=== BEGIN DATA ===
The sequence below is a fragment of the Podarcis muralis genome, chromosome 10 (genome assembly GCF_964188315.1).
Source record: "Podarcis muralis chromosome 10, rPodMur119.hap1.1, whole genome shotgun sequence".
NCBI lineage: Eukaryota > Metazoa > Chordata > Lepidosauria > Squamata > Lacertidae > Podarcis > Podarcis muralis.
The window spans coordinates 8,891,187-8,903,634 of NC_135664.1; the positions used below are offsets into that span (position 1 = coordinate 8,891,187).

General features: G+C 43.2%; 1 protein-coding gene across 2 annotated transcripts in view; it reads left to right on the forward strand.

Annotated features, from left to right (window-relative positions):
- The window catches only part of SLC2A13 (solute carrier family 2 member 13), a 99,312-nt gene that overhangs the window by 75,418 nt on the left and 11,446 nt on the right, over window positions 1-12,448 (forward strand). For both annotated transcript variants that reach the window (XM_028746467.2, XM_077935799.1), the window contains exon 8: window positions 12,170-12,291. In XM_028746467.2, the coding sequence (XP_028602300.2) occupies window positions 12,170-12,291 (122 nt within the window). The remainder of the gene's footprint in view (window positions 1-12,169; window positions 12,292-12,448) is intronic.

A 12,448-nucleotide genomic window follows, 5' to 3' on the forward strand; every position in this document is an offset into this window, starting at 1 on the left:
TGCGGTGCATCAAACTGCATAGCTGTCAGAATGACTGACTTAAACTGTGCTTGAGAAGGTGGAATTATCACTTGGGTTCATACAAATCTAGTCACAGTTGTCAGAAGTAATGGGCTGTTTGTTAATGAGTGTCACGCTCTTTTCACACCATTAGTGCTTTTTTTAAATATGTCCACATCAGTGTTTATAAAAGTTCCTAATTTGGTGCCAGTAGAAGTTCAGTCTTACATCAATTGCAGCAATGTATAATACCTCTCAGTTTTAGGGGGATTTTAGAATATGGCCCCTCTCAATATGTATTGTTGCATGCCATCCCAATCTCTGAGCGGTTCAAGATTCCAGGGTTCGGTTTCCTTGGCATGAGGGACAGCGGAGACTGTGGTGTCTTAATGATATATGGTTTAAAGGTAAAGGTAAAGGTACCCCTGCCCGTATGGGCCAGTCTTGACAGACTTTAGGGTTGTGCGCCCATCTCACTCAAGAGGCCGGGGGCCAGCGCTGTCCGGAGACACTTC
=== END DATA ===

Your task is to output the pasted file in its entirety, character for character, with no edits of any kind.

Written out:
The sequence below is a fragment of the Podarcis muralis genome, chromosome 10 (genome assembly GCF_964188315.1).
Source record: "Podarcis muralis chromosome 10, rPodMur119.hap1.1, whole genome shotgun sequence".
NCBI lineage: Eukaryota > Metazoa > Chordata > Lepidosauria > Squamata > Lacertidae > Podarcis > Podarcis muralis.
The window spans coordinates 8,891,187-8,903,634 of NC_135664.1; the positions used below are offsets into that span (position 1 = coordinate 8,891,187).

General features: G+C 43.2%; 1 protein-coding gene across 2 annotated transcripts in view; it reads left to right on the forward strand.

Annotated features, from left to right (window-relative positions):
- The window catches only part of SLC2A13 (solute carrier family 2 member 13), a 99,312-nt gene that overhangs the window by 75,418 nt on the left and 11,446 nt on the right, over window positions 1-12,448 (forward strand). For both annotated transcript variants that reach the window (XM_028746467.2, XM_077935799.1), the window contains exon 8: window positions 12,170-12,291. In XM_028746467.2, the coding sequence (XP_028602300.2) occupies window positions 12,170-12,291 (122 nt within the window). The remainder of the gene's footprint in view (window positions 1-12,169; window positions 12,292-12,448) is intronic.

A 12,448-nucleotide genomic window follows, 5' to 3' on the forward strand; every position in this document is an offset into this window, starting at 1 on the left:
TGCGGTGCATCAAACTGCATAGCTGTCAGAATGACTGACTTAAACTGTGCTTGAGAAGGTGGAATTATCACTTGGGTTCATACAAATCTAGTCACAGTTGTCAGAAGTAATGGGCTGTTTGTTAATGAGTGTCACGCTCTTTTCACACCATTAGTGCTTTTTTTAAATATGTCCACATCAGTGTTTATAAAAGTTCCTAATTTGGTGCCAGTAGAAGTTCAGTCTTACATCAATTGCAGCAATGTATAATACCTCTCAGTTTTAGGGGGATTTTAGAATATGGCCCCTCTCAATATGTATTGTTGCATGCCATCCCAATCTCTGAGCGGTTCAAGATTCCAGGGTTCGGTTTCCTTGGCATGAGGGACAGCGGAGACTGTGGTGTCTTAATGATATATGGTTTAAAGGTAAAGGTAAAGGTACCCCTGCCCGTATGGGCCAGTCTTGACAGACTTTAGGGTTGTGCGCCCATCTCACTCAAGAGGCCGGGGGCCAGCGCTGTCCGGAGACACTTC